Some South Carolina Public Charter School District institutions, already among the lowest-funded schools in the state, are in danger of having to close their doors unless state legislators agree to provide more funding, organization officials say.
Currently, per-student state funding for students in the district is approximately $2,500,” District Board Chairman Don McLaurin said. “This simply isn’t sustainable and it will be extremely difficult, if not impossible, for many of our schools to remain open. And if we lose these schools, it will represent a significant waste of funds, creative energy and opportunity.”
The S.C. Public Charter School District’s board of trustees is seeking a bump in state funding that would provide sustainable support for the schools in the district but would still leave it near the bottom in terms of what most districts receive from state and local sources.
Currently, the district’s per-student state funding is made up of base student cost funding of less than $1,800 and $700 from a one-year legislative proviso.
S.C. Public Charter School District institutions don’t receive as much money as charter schools approved by local boards because their only funding comes from state and federal sources. As a result, the $2,500 the district charter schools currently receive per student is about one-fourth of the $10,000 that traditional schools receive for each pupil.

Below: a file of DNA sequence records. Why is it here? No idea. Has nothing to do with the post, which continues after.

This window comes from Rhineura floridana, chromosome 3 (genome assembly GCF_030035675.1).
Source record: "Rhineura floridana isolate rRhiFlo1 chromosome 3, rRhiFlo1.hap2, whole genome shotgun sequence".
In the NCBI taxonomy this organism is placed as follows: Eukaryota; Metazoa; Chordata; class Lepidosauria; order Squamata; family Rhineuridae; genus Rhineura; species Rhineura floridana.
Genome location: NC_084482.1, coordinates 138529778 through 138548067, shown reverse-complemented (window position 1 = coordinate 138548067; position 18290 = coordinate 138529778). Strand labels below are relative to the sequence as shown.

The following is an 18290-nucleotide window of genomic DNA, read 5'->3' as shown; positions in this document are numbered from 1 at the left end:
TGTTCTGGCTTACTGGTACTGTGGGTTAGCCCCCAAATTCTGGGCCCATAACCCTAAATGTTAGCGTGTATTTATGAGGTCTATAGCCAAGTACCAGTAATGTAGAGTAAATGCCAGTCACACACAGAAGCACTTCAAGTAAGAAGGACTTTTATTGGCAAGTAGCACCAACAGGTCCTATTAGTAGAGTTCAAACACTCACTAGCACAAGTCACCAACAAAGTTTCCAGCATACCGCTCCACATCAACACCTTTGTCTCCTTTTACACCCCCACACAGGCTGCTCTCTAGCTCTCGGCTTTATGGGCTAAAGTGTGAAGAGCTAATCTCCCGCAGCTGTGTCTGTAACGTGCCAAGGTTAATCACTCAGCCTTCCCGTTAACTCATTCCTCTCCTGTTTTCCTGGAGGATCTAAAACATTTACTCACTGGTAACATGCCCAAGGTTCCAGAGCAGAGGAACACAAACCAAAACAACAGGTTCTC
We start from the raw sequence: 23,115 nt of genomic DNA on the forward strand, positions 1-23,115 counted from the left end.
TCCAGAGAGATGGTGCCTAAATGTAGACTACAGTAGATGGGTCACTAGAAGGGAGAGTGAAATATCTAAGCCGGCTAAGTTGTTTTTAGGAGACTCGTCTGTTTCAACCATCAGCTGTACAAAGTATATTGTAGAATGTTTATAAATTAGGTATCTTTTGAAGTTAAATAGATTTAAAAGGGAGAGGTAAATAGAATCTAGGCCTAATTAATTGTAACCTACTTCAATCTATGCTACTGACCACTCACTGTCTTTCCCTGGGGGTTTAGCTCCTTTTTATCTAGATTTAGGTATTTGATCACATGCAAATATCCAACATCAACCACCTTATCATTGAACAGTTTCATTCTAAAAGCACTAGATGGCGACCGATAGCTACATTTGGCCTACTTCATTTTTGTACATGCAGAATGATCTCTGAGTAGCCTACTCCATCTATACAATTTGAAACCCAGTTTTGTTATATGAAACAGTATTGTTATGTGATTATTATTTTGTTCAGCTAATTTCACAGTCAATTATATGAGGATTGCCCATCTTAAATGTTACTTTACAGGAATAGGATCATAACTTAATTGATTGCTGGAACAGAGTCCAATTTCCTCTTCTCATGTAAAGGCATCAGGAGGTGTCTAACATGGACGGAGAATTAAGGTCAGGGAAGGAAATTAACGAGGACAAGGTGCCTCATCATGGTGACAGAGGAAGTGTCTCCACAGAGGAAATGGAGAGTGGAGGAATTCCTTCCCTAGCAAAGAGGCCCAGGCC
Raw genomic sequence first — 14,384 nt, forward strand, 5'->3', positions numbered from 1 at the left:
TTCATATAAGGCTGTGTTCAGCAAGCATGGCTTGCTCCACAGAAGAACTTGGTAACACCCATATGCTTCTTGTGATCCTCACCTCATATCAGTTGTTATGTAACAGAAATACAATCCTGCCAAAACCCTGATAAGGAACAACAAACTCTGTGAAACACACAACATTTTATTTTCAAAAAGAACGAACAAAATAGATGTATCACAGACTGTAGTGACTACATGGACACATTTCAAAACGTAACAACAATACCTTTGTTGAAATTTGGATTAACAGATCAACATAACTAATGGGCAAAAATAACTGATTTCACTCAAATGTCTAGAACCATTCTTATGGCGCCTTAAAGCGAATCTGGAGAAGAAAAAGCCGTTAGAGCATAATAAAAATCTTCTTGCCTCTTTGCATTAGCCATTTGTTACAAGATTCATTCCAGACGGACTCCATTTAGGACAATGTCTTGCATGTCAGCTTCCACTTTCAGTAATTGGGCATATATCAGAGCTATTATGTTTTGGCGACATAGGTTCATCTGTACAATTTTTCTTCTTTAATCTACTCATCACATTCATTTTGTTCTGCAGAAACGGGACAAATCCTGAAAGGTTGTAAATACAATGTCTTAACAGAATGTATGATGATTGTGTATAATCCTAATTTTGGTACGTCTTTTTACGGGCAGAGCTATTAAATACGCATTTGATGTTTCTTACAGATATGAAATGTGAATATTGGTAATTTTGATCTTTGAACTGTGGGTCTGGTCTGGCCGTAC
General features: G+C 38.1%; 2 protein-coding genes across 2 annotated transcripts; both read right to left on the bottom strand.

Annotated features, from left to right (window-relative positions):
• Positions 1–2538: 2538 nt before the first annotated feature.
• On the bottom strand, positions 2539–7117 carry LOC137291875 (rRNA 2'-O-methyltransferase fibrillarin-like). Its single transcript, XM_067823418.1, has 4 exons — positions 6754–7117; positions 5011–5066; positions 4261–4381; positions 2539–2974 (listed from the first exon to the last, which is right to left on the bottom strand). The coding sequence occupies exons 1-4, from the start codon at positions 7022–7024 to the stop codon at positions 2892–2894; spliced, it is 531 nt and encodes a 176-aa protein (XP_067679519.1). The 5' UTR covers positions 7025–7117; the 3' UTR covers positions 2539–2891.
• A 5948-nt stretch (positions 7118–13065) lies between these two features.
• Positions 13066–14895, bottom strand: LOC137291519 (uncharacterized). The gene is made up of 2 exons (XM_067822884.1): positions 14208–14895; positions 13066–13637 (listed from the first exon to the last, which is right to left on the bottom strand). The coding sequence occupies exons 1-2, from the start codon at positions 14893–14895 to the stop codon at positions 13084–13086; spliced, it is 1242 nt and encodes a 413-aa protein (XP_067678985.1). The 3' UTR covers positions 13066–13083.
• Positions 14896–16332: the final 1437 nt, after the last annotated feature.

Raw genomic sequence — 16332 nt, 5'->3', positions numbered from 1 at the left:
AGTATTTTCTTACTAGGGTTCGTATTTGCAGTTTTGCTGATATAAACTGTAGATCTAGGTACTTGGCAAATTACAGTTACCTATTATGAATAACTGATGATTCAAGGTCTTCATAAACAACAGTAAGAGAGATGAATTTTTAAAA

To help rectify the situation, the Public Charter School District Board is requesting that the district be funded at a ratio 2.5 times the base student cost per student. This would still be a financial bargain for the state and provide sustainable funding for district institutions, McLaurin said.
The district would continue to receive allocated Economic Impact Aid and federal funds to help ensure viability. While the district would remain below the state average regarding per-student funding, it would allow the charter school movement to survive and expand as a public education option for South Carolinians.
The General Assembly created the S.C. Public Charter School District in 2006 and the district began operation the following year. Currently, there are approximately 6,000 students in the seven schools that comprise the district, making it the 37th largest public school district in the state.
With four new schools approved to open in 2010, enrollment should exceed 9,000, which would place the district among the 25 largest in South Carolina.
In addition, the board believes that a demonstrable move toward funding parity for district schools compared to traditional public schools will strengthen the state’s application for federal Race to the Top funding.
This competitive application process must include charter schools and the current dearth of sustainable funding for district charter schools will adversely affect South Carolina’s application, McLaurin said.
Reach Dietrich at (803) 779-5022, ext. 110, or email@example.com.